This pair of palms adds a tropical look to this corner without blocking views of traffic.


Pygmy Date Palm:
these palms are commonly sold as "triples" - three individual plants grown close together in one pot. Don't prune off yellow fronds.

 

Better choices for residential palms include the Foxtail, Triangle, Pindo and Pygmy Date palms. The Foxtail palm looks much like the Queen palm, but it has a bushier frond and is self-cleaning - the fronds drop off without help. The Triangle Palm produces its fronds on three corners of the trunk, and has a blue-green color to the foliage. The Pindo Palm also has bluish colored feather-shaped fronds, and is very cold hardy.

The Pygmy Date palm grows a bit more slowly to reach its 10 foot height, and is more drought tolerant than most palms. Date palms have long, nasty thorns and rough trunks, and will suffer if not given regular palm fertilizers. While the Pygmy Date can be used as a residential accent shrub, it's bigger cousin, the Canary Island Date Palm can be the centerpiece of the landscape. The 40 foot tall and wide Canary is very slow growing, which is why large specimens may cost several thousand dollars.

Larger palms should not be used around homes as they will dwarf the landscape and may present risks from lightning and windstorms. They should be reserved for commercial landscapes. Commercial palms for our area include the Canary Island Date Palm, the Royal Palm (believed to be a Florida native!), with its smooth gray and green trunk  and the Washingtonia Palm, which often retains its dead fronds.

 

There are many other palms that could be suggested, but these should prove dependable for our soils and climate.  Remember, palms do need different care, so check with our office if you need help. I f you need additional information on palms, ask our Tuesday afternoon Master Gardeners here at our office at 458 Hwy 98 North.  Readers can also consult our web page for photos of these palms at http://okeechobee.ifas.ufl.edu Call us at 863-763-646 or email us at okeechobee@ifas.ufl.edu Happy Palm (and Easter) Sunday!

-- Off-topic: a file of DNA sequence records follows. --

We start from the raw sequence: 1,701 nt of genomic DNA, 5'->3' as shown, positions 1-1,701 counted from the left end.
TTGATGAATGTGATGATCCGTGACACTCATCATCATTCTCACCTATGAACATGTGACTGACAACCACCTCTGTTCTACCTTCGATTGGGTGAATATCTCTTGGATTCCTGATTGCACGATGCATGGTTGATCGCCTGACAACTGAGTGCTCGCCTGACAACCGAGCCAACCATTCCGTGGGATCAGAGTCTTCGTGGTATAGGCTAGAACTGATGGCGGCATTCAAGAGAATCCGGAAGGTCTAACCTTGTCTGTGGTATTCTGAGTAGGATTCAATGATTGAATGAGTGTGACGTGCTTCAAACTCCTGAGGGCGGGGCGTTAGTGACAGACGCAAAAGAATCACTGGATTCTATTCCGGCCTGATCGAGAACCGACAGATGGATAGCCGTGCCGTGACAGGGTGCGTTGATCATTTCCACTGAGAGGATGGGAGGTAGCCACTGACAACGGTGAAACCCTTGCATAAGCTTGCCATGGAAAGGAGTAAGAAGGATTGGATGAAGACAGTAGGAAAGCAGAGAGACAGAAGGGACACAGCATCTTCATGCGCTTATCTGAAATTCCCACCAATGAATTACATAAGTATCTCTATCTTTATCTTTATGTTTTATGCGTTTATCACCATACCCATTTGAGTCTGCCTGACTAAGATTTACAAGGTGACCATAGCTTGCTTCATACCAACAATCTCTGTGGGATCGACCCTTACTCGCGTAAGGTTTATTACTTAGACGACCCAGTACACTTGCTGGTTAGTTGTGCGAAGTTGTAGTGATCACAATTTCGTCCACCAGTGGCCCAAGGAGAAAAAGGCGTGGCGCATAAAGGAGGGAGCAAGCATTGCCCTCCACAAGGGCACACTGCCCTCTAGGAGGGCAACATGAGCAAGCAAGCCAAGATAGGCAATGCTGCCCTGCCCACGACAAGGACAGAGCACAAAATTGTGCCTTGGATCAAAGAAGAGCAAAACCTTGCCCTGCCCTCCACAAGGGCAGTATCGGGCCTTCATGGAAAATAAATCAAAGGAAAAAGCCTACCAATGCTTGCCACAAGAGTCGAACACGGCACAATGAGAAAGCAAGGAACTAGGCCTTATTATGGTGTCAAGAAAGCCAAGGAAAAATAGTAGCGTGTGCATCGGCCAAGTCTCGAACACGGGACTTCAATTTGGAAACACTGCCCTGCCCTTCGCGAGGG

-30-

References

Palm Production and Culture Resources at the UF/IFAS Fort Lauderdale Research & Education Center: http://flrec.ifas.ufl.edu/Hort/Palms/palmproduction/palmproduction.htm 

Palms in the landscape by Dr. Ed Gilman http://hort.ifas.ufl.edu/woody/palmintroduction.htm

Palm Fact Sheets (part of Southern Trees) http://hort.ifas.ufl.edu/woody/palmfact.htm

11 UF/IFAS bulletins on general palm care @ EDIS http://edis.ifas.ufl.edu/TOPIC_Palms

The Latest Research on Palm Fertilizers by Dave Palmer Extension Agent I - Hillsborough Extension Service 12/99 http://prohort.ifas.ufl.edu/pubs/HC-PalmFert.PDF 

The Florida Cooperative Extension Service - Institute of Food and Agricultural Sciences is an equal opportunity/affirmative action employer authorized to provide research, educational information, and other services to individuals and institutions that function without regard to race, color, sex, age, handicap, or national origin. Florida Cooperative Extension Service / IFAS /University of Florida. Millie Ferrer, Interim Dean. Last update: 11/10/2009 .  This page is maintained by Dan Culbert 

 

 

 



There are many other palms that could be suggested, but these should prove dependable for our soils and climate.  Remember, palms do need different care, so check with our office if you need help. I f you need additional information on palms, ask our Tuesday afternoon Master Gardeners here at our office at 458 Hwy 98 North.  Readers can also consult our web page for photos of these palms at http://okeechobee.ifas.ufl.edu Call us at 863-763-646 or email us at okeechobee@ifas.ufl.edu Happy Palm (and Easter) Sunday!

-30-

References

Palm Production and Culture Resources at the UF/IFAS Fort Lauderdale Research & Education Center: http://flrec.ifas.ufl.edu/Hort/Palms/palmproduction/palmproduction.htm 

Palms in the landscape by Dr. Ed Gilman http://hort.ifas.ufl.edu/woody/palmintroduction.htm

Palm Fact Sheets (part of Southern Trees) http://hort.ifas.ufl.edu/woody/palmfact.htm

11 UF/IFAS bulletins on general palm care @ EDIS http://edis.ifas.ufl.edu/TOPIC_Palms

The Latest Research on Palm Fertilizers by Dave Palmer Extension Agent I - Hillsborough Extension Service 12/99 http://prohort.ifas.ufl.edu/pubs/HC-PalmFert.PDF 

 The Florida Cooperative Extension Service - Institute of Food and Agricultural Sciences is an equal opportunity/affirmative action employer authorized to provide research, educational information, and other services to individuals and institutions that function without regard to race, color, sex, age, handicap, or national origin. Florida Cooperative Extension Service / IFAS /University of Florida. Millie Ferrer, Interim Dean. Last Update: 11/10/2009.   This page is maintained by Dan Culbert 

Commercial Palms for Okeechobee

Canary Island Date Palm: Look for the "diamond-shaped" leaf scars on the trunk. Keep it dry - it will rot if over-irrigated. 

Royal Palm: Very large and imposing, but may freeze out in our area.

Washingtonia Palm: these get very tall and have heavily thorned leafstalks. Dead fronds can act as a "fire-wick".